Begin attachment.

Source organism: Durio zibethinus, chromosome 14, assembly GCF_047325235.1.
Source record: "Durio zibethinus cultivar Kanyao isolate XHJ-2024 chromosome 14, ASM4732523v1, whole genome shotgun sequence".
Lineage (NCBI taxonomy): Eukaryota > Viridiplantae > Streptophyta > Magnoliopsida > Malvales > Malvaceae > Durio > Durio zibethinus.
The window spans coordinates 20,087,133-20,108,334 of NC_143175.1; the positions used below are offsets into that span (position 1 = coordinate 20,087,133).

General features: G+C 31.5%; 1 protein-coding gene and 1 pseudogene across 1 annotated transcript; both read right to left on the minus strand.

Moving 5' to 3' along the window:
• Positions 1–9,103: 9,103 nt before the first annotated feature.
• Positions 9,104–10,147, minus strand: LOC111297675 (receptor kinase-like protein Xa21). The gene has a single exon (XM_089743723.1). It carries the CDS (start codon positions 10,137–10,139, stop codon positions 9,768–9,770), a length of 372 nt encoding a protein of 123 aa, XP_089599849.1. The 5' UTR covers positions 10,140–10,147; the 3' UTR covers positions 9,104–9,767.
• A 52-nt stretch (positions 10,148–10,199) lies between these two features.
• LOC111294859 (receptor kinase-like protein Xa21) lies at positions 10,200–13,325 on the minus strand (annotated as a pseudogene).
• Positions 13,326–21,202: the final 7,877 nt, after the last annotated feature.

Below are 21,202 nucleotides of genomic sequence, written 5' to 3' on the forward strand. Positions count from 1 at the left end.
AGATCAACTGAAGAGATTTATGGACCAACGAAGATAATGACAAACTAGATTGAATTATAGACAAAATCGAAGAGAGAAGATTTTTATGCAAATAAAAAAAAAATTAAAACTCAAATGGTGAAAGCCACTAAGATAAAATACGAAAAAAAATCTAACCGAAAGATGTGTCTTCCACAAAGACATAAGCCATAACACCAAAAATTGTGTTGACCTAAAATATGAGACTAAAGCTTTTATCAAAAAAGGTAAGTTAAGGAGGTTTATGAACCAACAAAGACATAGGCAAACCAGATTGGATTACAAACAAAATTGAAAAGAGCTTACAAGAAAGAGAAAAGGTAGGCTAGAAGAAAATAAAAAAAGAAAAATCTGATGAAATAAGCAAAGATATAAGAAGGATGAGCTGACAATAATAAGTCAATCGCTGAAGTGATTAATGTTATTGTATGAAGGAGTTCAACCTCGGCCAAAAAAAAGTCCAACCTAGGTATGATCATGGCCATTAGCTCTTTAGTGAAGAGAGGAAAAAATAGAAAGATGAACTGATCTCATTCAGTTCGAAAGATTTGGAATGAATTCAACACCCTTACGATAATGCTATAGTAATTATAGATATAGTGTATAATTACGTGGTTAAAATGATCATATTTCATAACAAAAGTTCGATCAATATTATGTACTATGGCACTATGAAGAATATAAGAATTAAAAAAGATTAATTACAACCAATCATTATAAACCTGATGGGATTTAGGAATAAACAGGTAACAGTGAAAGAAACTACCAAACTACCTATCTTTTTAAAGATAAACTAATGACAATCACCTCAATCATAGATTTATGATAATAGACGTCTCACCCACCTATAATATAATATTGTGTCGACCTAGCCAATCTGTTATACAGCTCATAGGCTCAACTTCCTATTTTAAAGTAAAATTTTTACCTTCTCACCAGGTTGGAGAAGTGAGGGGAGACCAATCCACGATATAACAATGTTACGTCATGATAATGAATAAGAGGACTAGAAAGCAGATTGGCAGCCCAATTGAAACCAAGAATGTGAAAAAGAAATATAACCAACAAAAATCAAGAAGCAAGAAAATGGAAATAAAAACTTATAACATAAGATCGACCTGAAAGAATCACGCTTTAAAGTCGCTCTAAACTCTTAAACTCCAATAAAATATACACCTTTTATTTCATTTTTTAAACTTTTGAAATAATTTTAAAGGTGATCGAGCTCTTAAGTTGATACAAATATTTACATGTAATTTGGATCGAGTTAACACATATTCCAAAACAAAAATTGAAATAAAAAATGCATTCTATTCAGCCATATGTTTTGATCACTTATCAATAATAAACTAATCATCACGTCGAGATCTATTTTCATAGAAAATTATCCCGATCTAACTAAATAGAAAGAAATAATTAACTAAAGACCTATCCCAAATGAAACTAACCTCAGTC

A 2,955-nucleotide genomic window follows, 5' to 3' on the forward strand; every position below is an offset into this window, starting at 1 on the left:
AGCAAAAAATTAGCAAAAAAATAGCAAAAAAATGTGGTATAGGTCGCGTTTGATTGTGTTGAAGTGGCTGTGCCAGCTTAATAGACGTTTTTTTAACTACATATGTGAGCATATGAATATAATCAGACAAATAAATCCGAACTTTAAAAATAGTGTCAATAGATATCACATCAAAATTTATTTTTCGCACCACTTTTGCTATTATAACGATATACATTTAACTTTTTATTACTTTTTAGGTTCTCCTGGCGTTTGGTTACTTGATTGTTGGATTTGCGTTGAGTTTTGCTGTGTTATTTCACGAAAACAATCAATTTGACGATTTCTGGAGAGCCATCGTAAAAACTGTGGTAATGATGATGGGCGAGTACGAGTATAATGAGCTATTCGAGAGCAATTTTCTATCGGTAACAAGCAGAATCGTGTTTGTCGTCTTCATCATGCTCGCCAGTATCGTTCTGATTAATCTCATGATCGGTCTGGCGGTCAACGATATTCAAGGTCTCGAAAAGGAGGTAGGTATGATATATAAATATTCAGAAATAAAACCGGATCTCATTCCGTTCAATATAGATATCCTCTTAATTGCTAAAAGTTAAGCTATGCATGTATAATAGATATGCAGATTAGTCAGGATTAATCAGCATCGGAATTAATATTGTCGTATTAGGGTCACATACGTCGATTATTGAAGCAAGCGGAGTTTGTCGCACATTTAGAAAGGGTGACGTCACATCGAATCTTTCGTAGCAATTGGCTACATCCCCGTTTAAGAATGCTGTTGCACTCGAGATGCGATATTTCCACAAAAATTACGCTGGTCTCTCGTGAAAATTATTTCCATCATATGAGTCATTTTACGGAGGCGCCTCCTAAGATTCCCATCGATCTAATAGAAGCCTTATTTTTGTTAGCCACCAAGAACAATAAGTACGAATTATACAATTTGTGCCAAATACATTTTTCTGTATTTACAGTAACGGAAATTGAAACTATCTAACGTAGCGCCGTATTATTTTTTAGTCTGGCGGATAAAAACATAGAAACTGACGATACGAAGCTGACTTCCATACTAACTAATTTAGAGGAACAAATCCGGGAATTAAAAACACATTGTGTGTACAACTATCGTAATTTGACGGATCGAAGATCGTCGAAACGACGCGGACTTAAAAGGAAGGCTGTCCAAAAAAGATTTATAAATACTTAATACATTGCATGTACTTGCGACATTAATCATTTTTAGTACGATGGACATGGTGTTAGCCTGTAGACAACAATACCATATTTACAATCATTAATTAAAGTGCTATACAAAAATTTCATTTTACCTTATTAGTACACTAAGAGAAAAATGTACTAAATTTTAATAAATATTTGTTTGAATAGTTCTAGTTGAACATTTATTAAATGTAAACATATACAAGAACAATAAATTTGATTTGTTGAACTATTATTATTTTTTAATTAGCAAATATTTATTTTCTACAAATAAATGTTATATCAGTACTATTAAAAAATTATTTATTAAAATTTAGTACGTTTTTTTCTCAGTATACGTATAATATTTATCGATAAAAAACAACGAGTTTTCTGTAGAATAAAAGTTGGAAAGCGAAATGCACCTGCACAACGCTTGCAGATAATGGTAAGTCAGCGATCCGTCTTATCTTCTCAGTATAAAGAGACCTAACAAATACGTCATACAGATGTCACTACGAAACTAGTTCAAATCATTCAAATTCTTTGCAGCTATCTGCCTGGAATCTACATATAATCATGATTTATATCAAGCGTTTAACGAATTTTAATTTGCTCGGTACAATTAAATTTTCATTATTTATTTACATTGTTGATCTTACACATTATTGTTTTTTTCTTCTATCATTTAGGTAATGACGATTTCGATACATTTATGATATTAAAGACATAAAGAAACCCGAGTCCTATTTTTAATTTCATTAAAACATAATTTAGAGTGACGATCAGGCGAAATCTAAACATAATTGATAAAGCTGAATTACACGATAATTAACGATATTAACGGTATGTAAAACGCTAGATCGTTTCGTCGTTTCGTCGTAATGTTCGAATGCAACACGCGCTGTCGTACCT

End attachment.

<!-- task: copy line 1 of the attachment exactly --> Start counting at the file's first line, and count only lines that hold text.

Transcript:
Source organism: Durio zibethinus, chromosome 14, assembly GCF_047325235.1.